On February 7, AIDSVu recognizes National Black HIV/AIDS Awareness Day (NBHAAD), a day dedicated to raising awareness of the significant and disproportionate impact of HIV on Black Americans and the importance of increasing access to HIV education, testing, treatment, and prevention services. On this day, and throughout the year, it is important to acknowledge and address the social and structural determinants of health that drive the HIV-related health disparities experienced by Black communities.
Between 2015 and 2019, there was a 10% decrease in new annual HIV diagnoses among Black Americans. Although this decrease shows an optimistic trend, Black Americans still make up a disproportionate number of new HIV diagnoses in many regions of the U.S. For example, Black Americans accounted for 52% (9,655 cases) of all new HIV diagnoses in the South in 2019. Among the top five states with the highest number of new HIV diagnoses among Black Americans, four are also located in the South: Florida, Georgia, Texas, and North Carolina.
Black Transgender Men and Women continue to be disproportionately impacted by HIV, but the data has often underrepresented that impact due to challenges with accurate and inclusive data collection. According to the CDC, Black Trans Men and Women both accounted for more than half of all people newly diagnosed with HIV among transgender people from 2009 to 2014.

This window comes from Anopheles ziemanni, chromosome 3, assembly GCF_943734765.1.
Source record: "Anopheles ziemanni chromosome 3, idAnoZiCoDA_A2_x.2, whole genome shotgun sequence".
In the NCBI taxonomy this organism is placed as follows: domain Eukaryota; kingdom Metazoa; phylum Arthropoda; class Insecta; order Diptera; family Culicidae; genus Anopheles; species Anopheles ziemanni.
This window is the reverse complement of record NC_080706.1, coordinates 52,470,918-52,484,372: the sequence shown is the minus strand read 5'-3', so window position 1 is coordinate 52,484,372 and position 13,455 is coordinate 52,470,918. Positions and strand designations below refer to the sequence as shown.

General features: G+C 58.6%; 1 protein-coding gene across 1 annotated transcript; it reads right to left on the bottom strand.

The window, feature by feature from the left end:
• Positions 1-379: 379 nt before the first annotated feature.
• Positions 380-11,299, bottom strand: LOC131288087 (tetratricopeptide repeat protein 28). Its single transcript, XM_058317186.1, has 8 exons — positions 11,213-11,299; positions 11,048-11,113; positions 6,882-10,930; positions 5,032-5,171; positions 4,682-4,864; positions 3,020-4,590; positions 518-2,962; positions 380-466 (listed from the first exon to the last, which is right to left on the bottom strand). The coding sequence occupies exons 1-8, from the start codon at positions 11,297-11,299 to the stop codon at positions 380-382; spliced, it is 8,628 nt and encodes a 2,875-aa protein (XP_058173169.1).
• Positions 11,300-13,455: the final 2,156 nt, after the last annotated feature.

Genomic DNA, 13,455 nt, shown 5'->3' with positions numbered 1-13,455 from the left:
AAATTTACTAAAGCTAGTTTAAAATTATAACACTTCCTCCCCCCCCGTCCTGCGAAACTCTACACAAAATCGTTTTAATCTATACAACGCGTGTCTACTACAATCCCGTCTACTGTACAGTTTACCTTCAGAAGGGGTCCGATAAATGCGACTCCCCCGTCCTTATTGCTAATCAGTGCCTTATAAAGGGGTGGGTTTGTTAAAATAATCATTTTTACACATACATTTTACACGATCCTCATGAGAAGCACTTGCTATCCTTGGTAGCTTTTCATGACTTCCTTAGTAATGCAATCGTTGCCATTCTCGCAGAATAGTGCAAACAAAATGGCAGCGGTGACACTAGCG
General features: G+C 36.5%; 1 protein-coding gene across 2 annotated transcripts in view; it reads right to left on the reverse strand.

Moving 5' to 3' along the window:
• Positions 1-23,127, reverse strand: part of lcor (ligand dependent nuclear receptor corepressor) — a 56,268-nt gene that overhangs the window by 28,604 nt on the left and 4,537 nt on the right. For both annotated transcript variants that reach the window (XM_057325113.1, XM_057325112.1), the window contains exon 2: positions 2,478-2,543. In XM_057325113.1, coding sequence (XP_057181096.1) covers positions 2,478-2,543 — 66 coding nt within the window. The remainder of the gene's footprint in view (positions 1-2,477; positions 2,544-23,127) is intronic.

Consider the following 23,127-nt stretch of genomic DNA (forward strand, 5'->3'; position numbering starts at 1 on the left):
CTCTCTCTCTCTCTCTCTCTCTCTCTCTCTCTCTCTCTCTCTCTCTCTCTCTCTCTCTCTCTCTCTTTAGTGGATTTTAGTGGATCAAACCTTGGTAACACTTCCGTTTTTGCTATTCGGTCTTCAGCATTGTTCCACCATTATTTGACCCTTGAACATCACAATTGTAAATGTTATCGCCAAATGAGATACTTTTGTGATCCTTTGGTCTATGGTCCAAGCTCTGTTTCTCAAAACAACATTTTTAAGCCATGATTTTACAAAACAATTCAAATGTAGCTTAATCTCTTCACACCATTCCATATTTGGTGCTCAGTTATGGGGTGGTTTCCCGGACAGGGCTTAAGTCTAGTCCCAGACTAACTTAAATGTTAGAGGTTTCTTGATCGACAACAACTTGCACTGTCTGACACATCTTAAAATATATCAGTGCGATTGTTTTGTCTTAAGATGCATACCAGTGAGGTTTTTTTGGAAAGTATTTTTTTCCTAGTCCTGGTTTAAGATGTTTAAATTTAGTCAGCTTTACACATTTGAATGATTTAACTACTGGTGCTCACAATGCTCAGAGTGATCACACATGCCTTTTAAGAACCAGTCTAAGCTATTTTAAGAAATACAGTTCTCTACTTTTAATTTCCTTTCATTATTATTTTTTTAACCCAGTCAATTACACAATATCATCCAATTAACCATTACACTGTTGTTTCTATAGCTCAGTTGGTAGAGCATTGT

NBHAAD is an opportunity to advance a national conversation about the way social determinants of health and racial inequities have resulted in a disproportionate burden of HIV in Black communities. For example:
- In 2018, 23% of Black Americans were living in poverty, compared to 13% of the overall U.S. population.
- In the same year, 21% of Black Americans were experiencing food insecurity, compared to 11% of the overall U.S. population.
This NBHAAD, we must recognize and address these deep, systemic inequities to work towards ending the HIV epidemic among Black Americans.
To learn more about how the HIV epidemic impacts Black Americans, explore these AIDSVu resources:
- Visualize HIV data stratified by race/ethnicity on AIDSVu’s interactive map.
- Explore our local data profiles to learn about HIV/AIDS in your area.
- Find available HIV testing and care services near you with AIDSVu’s service locators.
- View expert-led Q&A blogs to deepen your understanding of HIV/AIDS in Black communities.
- Share our infographics with your networks to raise awareness.